Thursday, November 08, 2012

What has Nate Silver done for us lately ?

This isn't really about Nate Silver.  It is about poll aggregators in general and just as much about the Huffington Post pollster, Real Clear Politics and Talking points Memo as about Silver, Wang Linzer and others who try to estimate outcome probabilities and not just average polls.

I think that aggregators have proven that it is better to look at their aggregates than to look at individual polls and try to see patterns or calculate averages from memory.  I think this means that their judgement to not include a poll would be damaging to the pollster.  I conclude that, if they work together, they can demand and obtain transparency.

I have a real problem with what I perceive to be a lack of transparency of pollsters. I refer really to the methodological explanations they have on their web sites.  I do not have the impression that I could reproduce their numbers from the transcripts of their interviews based on their explanations.  I do not think this is acceptable.

My sense is that this is not just my ignorance -- that pollster methodology is partly secret.  Here I stress that I might be wrong -- it might be that the full protocol is not secret and I am just ignorant.

My understanding is that pollsters keep their methodology partly secret claiming it is a trade secret -- that since they are the best pollster, all other pollsters would imitate their methods if they weren't kept secret.  If they do make this claim, it is BS.  They make different choices and each is, as noted, convinced they are right. My guess is that they don't describe the assumptions they make, because if they did then people would understand that the assumptions are assumptions and make a difference.  I think that, most unfortunately, most poll consumers are willing to accept a black box, buy a pig in a poke (and mix metaphors).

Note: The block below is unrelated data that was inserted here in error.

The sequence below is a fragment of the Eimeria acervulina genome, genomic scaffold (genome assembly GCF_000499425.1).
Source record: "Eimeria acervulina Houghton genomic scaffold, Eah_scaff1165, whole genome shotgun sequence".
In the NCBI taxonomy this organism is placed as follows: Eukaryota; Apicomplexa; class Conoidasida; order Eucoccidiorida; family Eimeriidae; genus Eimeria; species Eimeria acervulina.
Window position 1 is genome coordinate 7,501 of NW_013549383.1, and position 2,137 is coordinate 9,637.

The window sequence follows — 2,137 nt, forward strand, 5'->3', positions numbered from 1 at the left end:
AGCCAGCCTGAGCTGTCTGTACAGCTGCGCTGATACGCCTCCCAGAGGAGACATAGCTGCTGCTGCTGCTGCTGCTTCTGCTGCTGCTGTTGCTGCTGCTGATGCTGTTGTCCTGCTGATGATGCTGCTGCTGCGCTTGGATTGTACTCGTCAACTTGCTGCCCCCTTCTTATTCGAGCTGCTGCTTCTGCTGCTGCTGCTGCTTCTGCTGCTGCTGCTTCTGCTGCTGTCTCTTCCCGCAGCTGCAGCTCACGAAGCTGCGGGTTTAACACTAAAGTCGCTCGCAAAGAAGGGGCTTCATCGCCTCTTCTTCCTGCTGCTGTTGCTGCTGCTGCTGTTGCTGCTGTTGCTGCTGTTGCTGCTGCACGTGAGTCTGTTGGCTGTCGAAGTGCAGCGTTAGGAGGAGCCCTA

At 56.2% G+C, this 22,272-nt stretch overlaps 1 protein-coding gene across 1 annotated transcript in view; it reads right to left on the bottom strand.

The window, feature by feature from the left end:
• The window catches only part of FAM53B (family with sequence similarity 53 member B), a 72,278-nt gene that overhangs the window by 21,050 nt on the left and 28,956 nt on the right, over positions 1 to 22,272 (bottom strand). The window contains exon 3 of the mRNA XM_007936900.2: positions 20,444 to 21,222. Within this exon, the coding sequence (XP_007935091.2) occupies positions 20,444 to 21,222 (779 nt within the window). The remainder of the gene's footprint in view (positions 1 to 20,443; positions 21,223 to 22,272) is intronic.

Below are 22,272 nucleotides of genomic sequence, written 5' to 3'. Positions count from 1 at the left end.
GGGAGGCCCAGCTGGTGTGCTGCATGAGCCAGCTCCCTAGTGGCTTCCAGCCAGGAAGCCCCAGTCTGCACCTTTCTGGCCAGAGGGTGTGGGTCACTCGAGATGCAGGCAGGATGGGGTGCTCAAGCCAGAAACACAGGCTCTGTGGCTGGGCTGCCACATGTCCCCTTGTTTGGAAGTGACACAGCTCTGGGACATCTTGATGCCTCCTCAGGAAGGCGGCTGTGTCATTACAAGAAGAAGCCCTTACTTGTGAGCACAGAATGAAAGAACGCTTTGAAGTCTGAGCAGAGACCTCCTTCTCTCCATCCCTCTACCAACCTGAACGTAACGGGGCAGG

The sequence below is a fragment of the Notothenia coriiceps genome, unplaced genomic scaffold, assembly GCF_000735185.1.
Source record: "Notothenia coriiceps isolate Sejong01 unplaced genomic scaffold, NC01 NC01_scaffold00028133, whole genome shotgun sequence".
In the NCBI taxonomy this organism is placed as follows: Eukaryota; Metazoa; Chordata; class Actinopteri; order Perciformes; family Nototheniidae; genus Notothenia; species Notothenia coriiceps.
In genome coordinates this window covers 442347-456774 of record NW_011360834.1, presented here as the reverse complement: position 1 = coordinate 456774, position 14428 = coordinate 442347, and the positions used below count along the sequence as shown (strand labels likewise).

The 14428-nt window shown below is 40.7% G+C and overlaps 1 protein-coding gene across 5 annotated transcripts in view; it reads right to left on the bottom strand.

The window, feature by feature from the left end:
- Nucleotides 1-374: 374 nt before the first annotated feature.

I think this is not a healthy attitude and that poll consumers including journalists should have a rule that no special sauce is allowed.  I have no hope that journalists will adopt this rule.  But I really hope that poll aggregaters do.

I note that academic journals have this rule.  They demand the raw data and an explanation of calculations such that they can be replicated by editors (doesn't mean they do replicate them and doesn't mean they don't ). This is actually a fairly new development.  Editors of academic journals can impose such rules as their decisions are very important -- basically research doesn't count without their approval.

I think a conference of leading poll aggregators would be useful and that a decision that polls with secret methodologies are to be ignored would make a huge difference.  But I don't think their power to impose transparency on pollsters will last.  Right now they have high status, because they totally out predicted the non quantitative go with their gut pundits.  I'm pretty sure that in 6 months the fact that they nailed 2012 will be old news which can be ignored.

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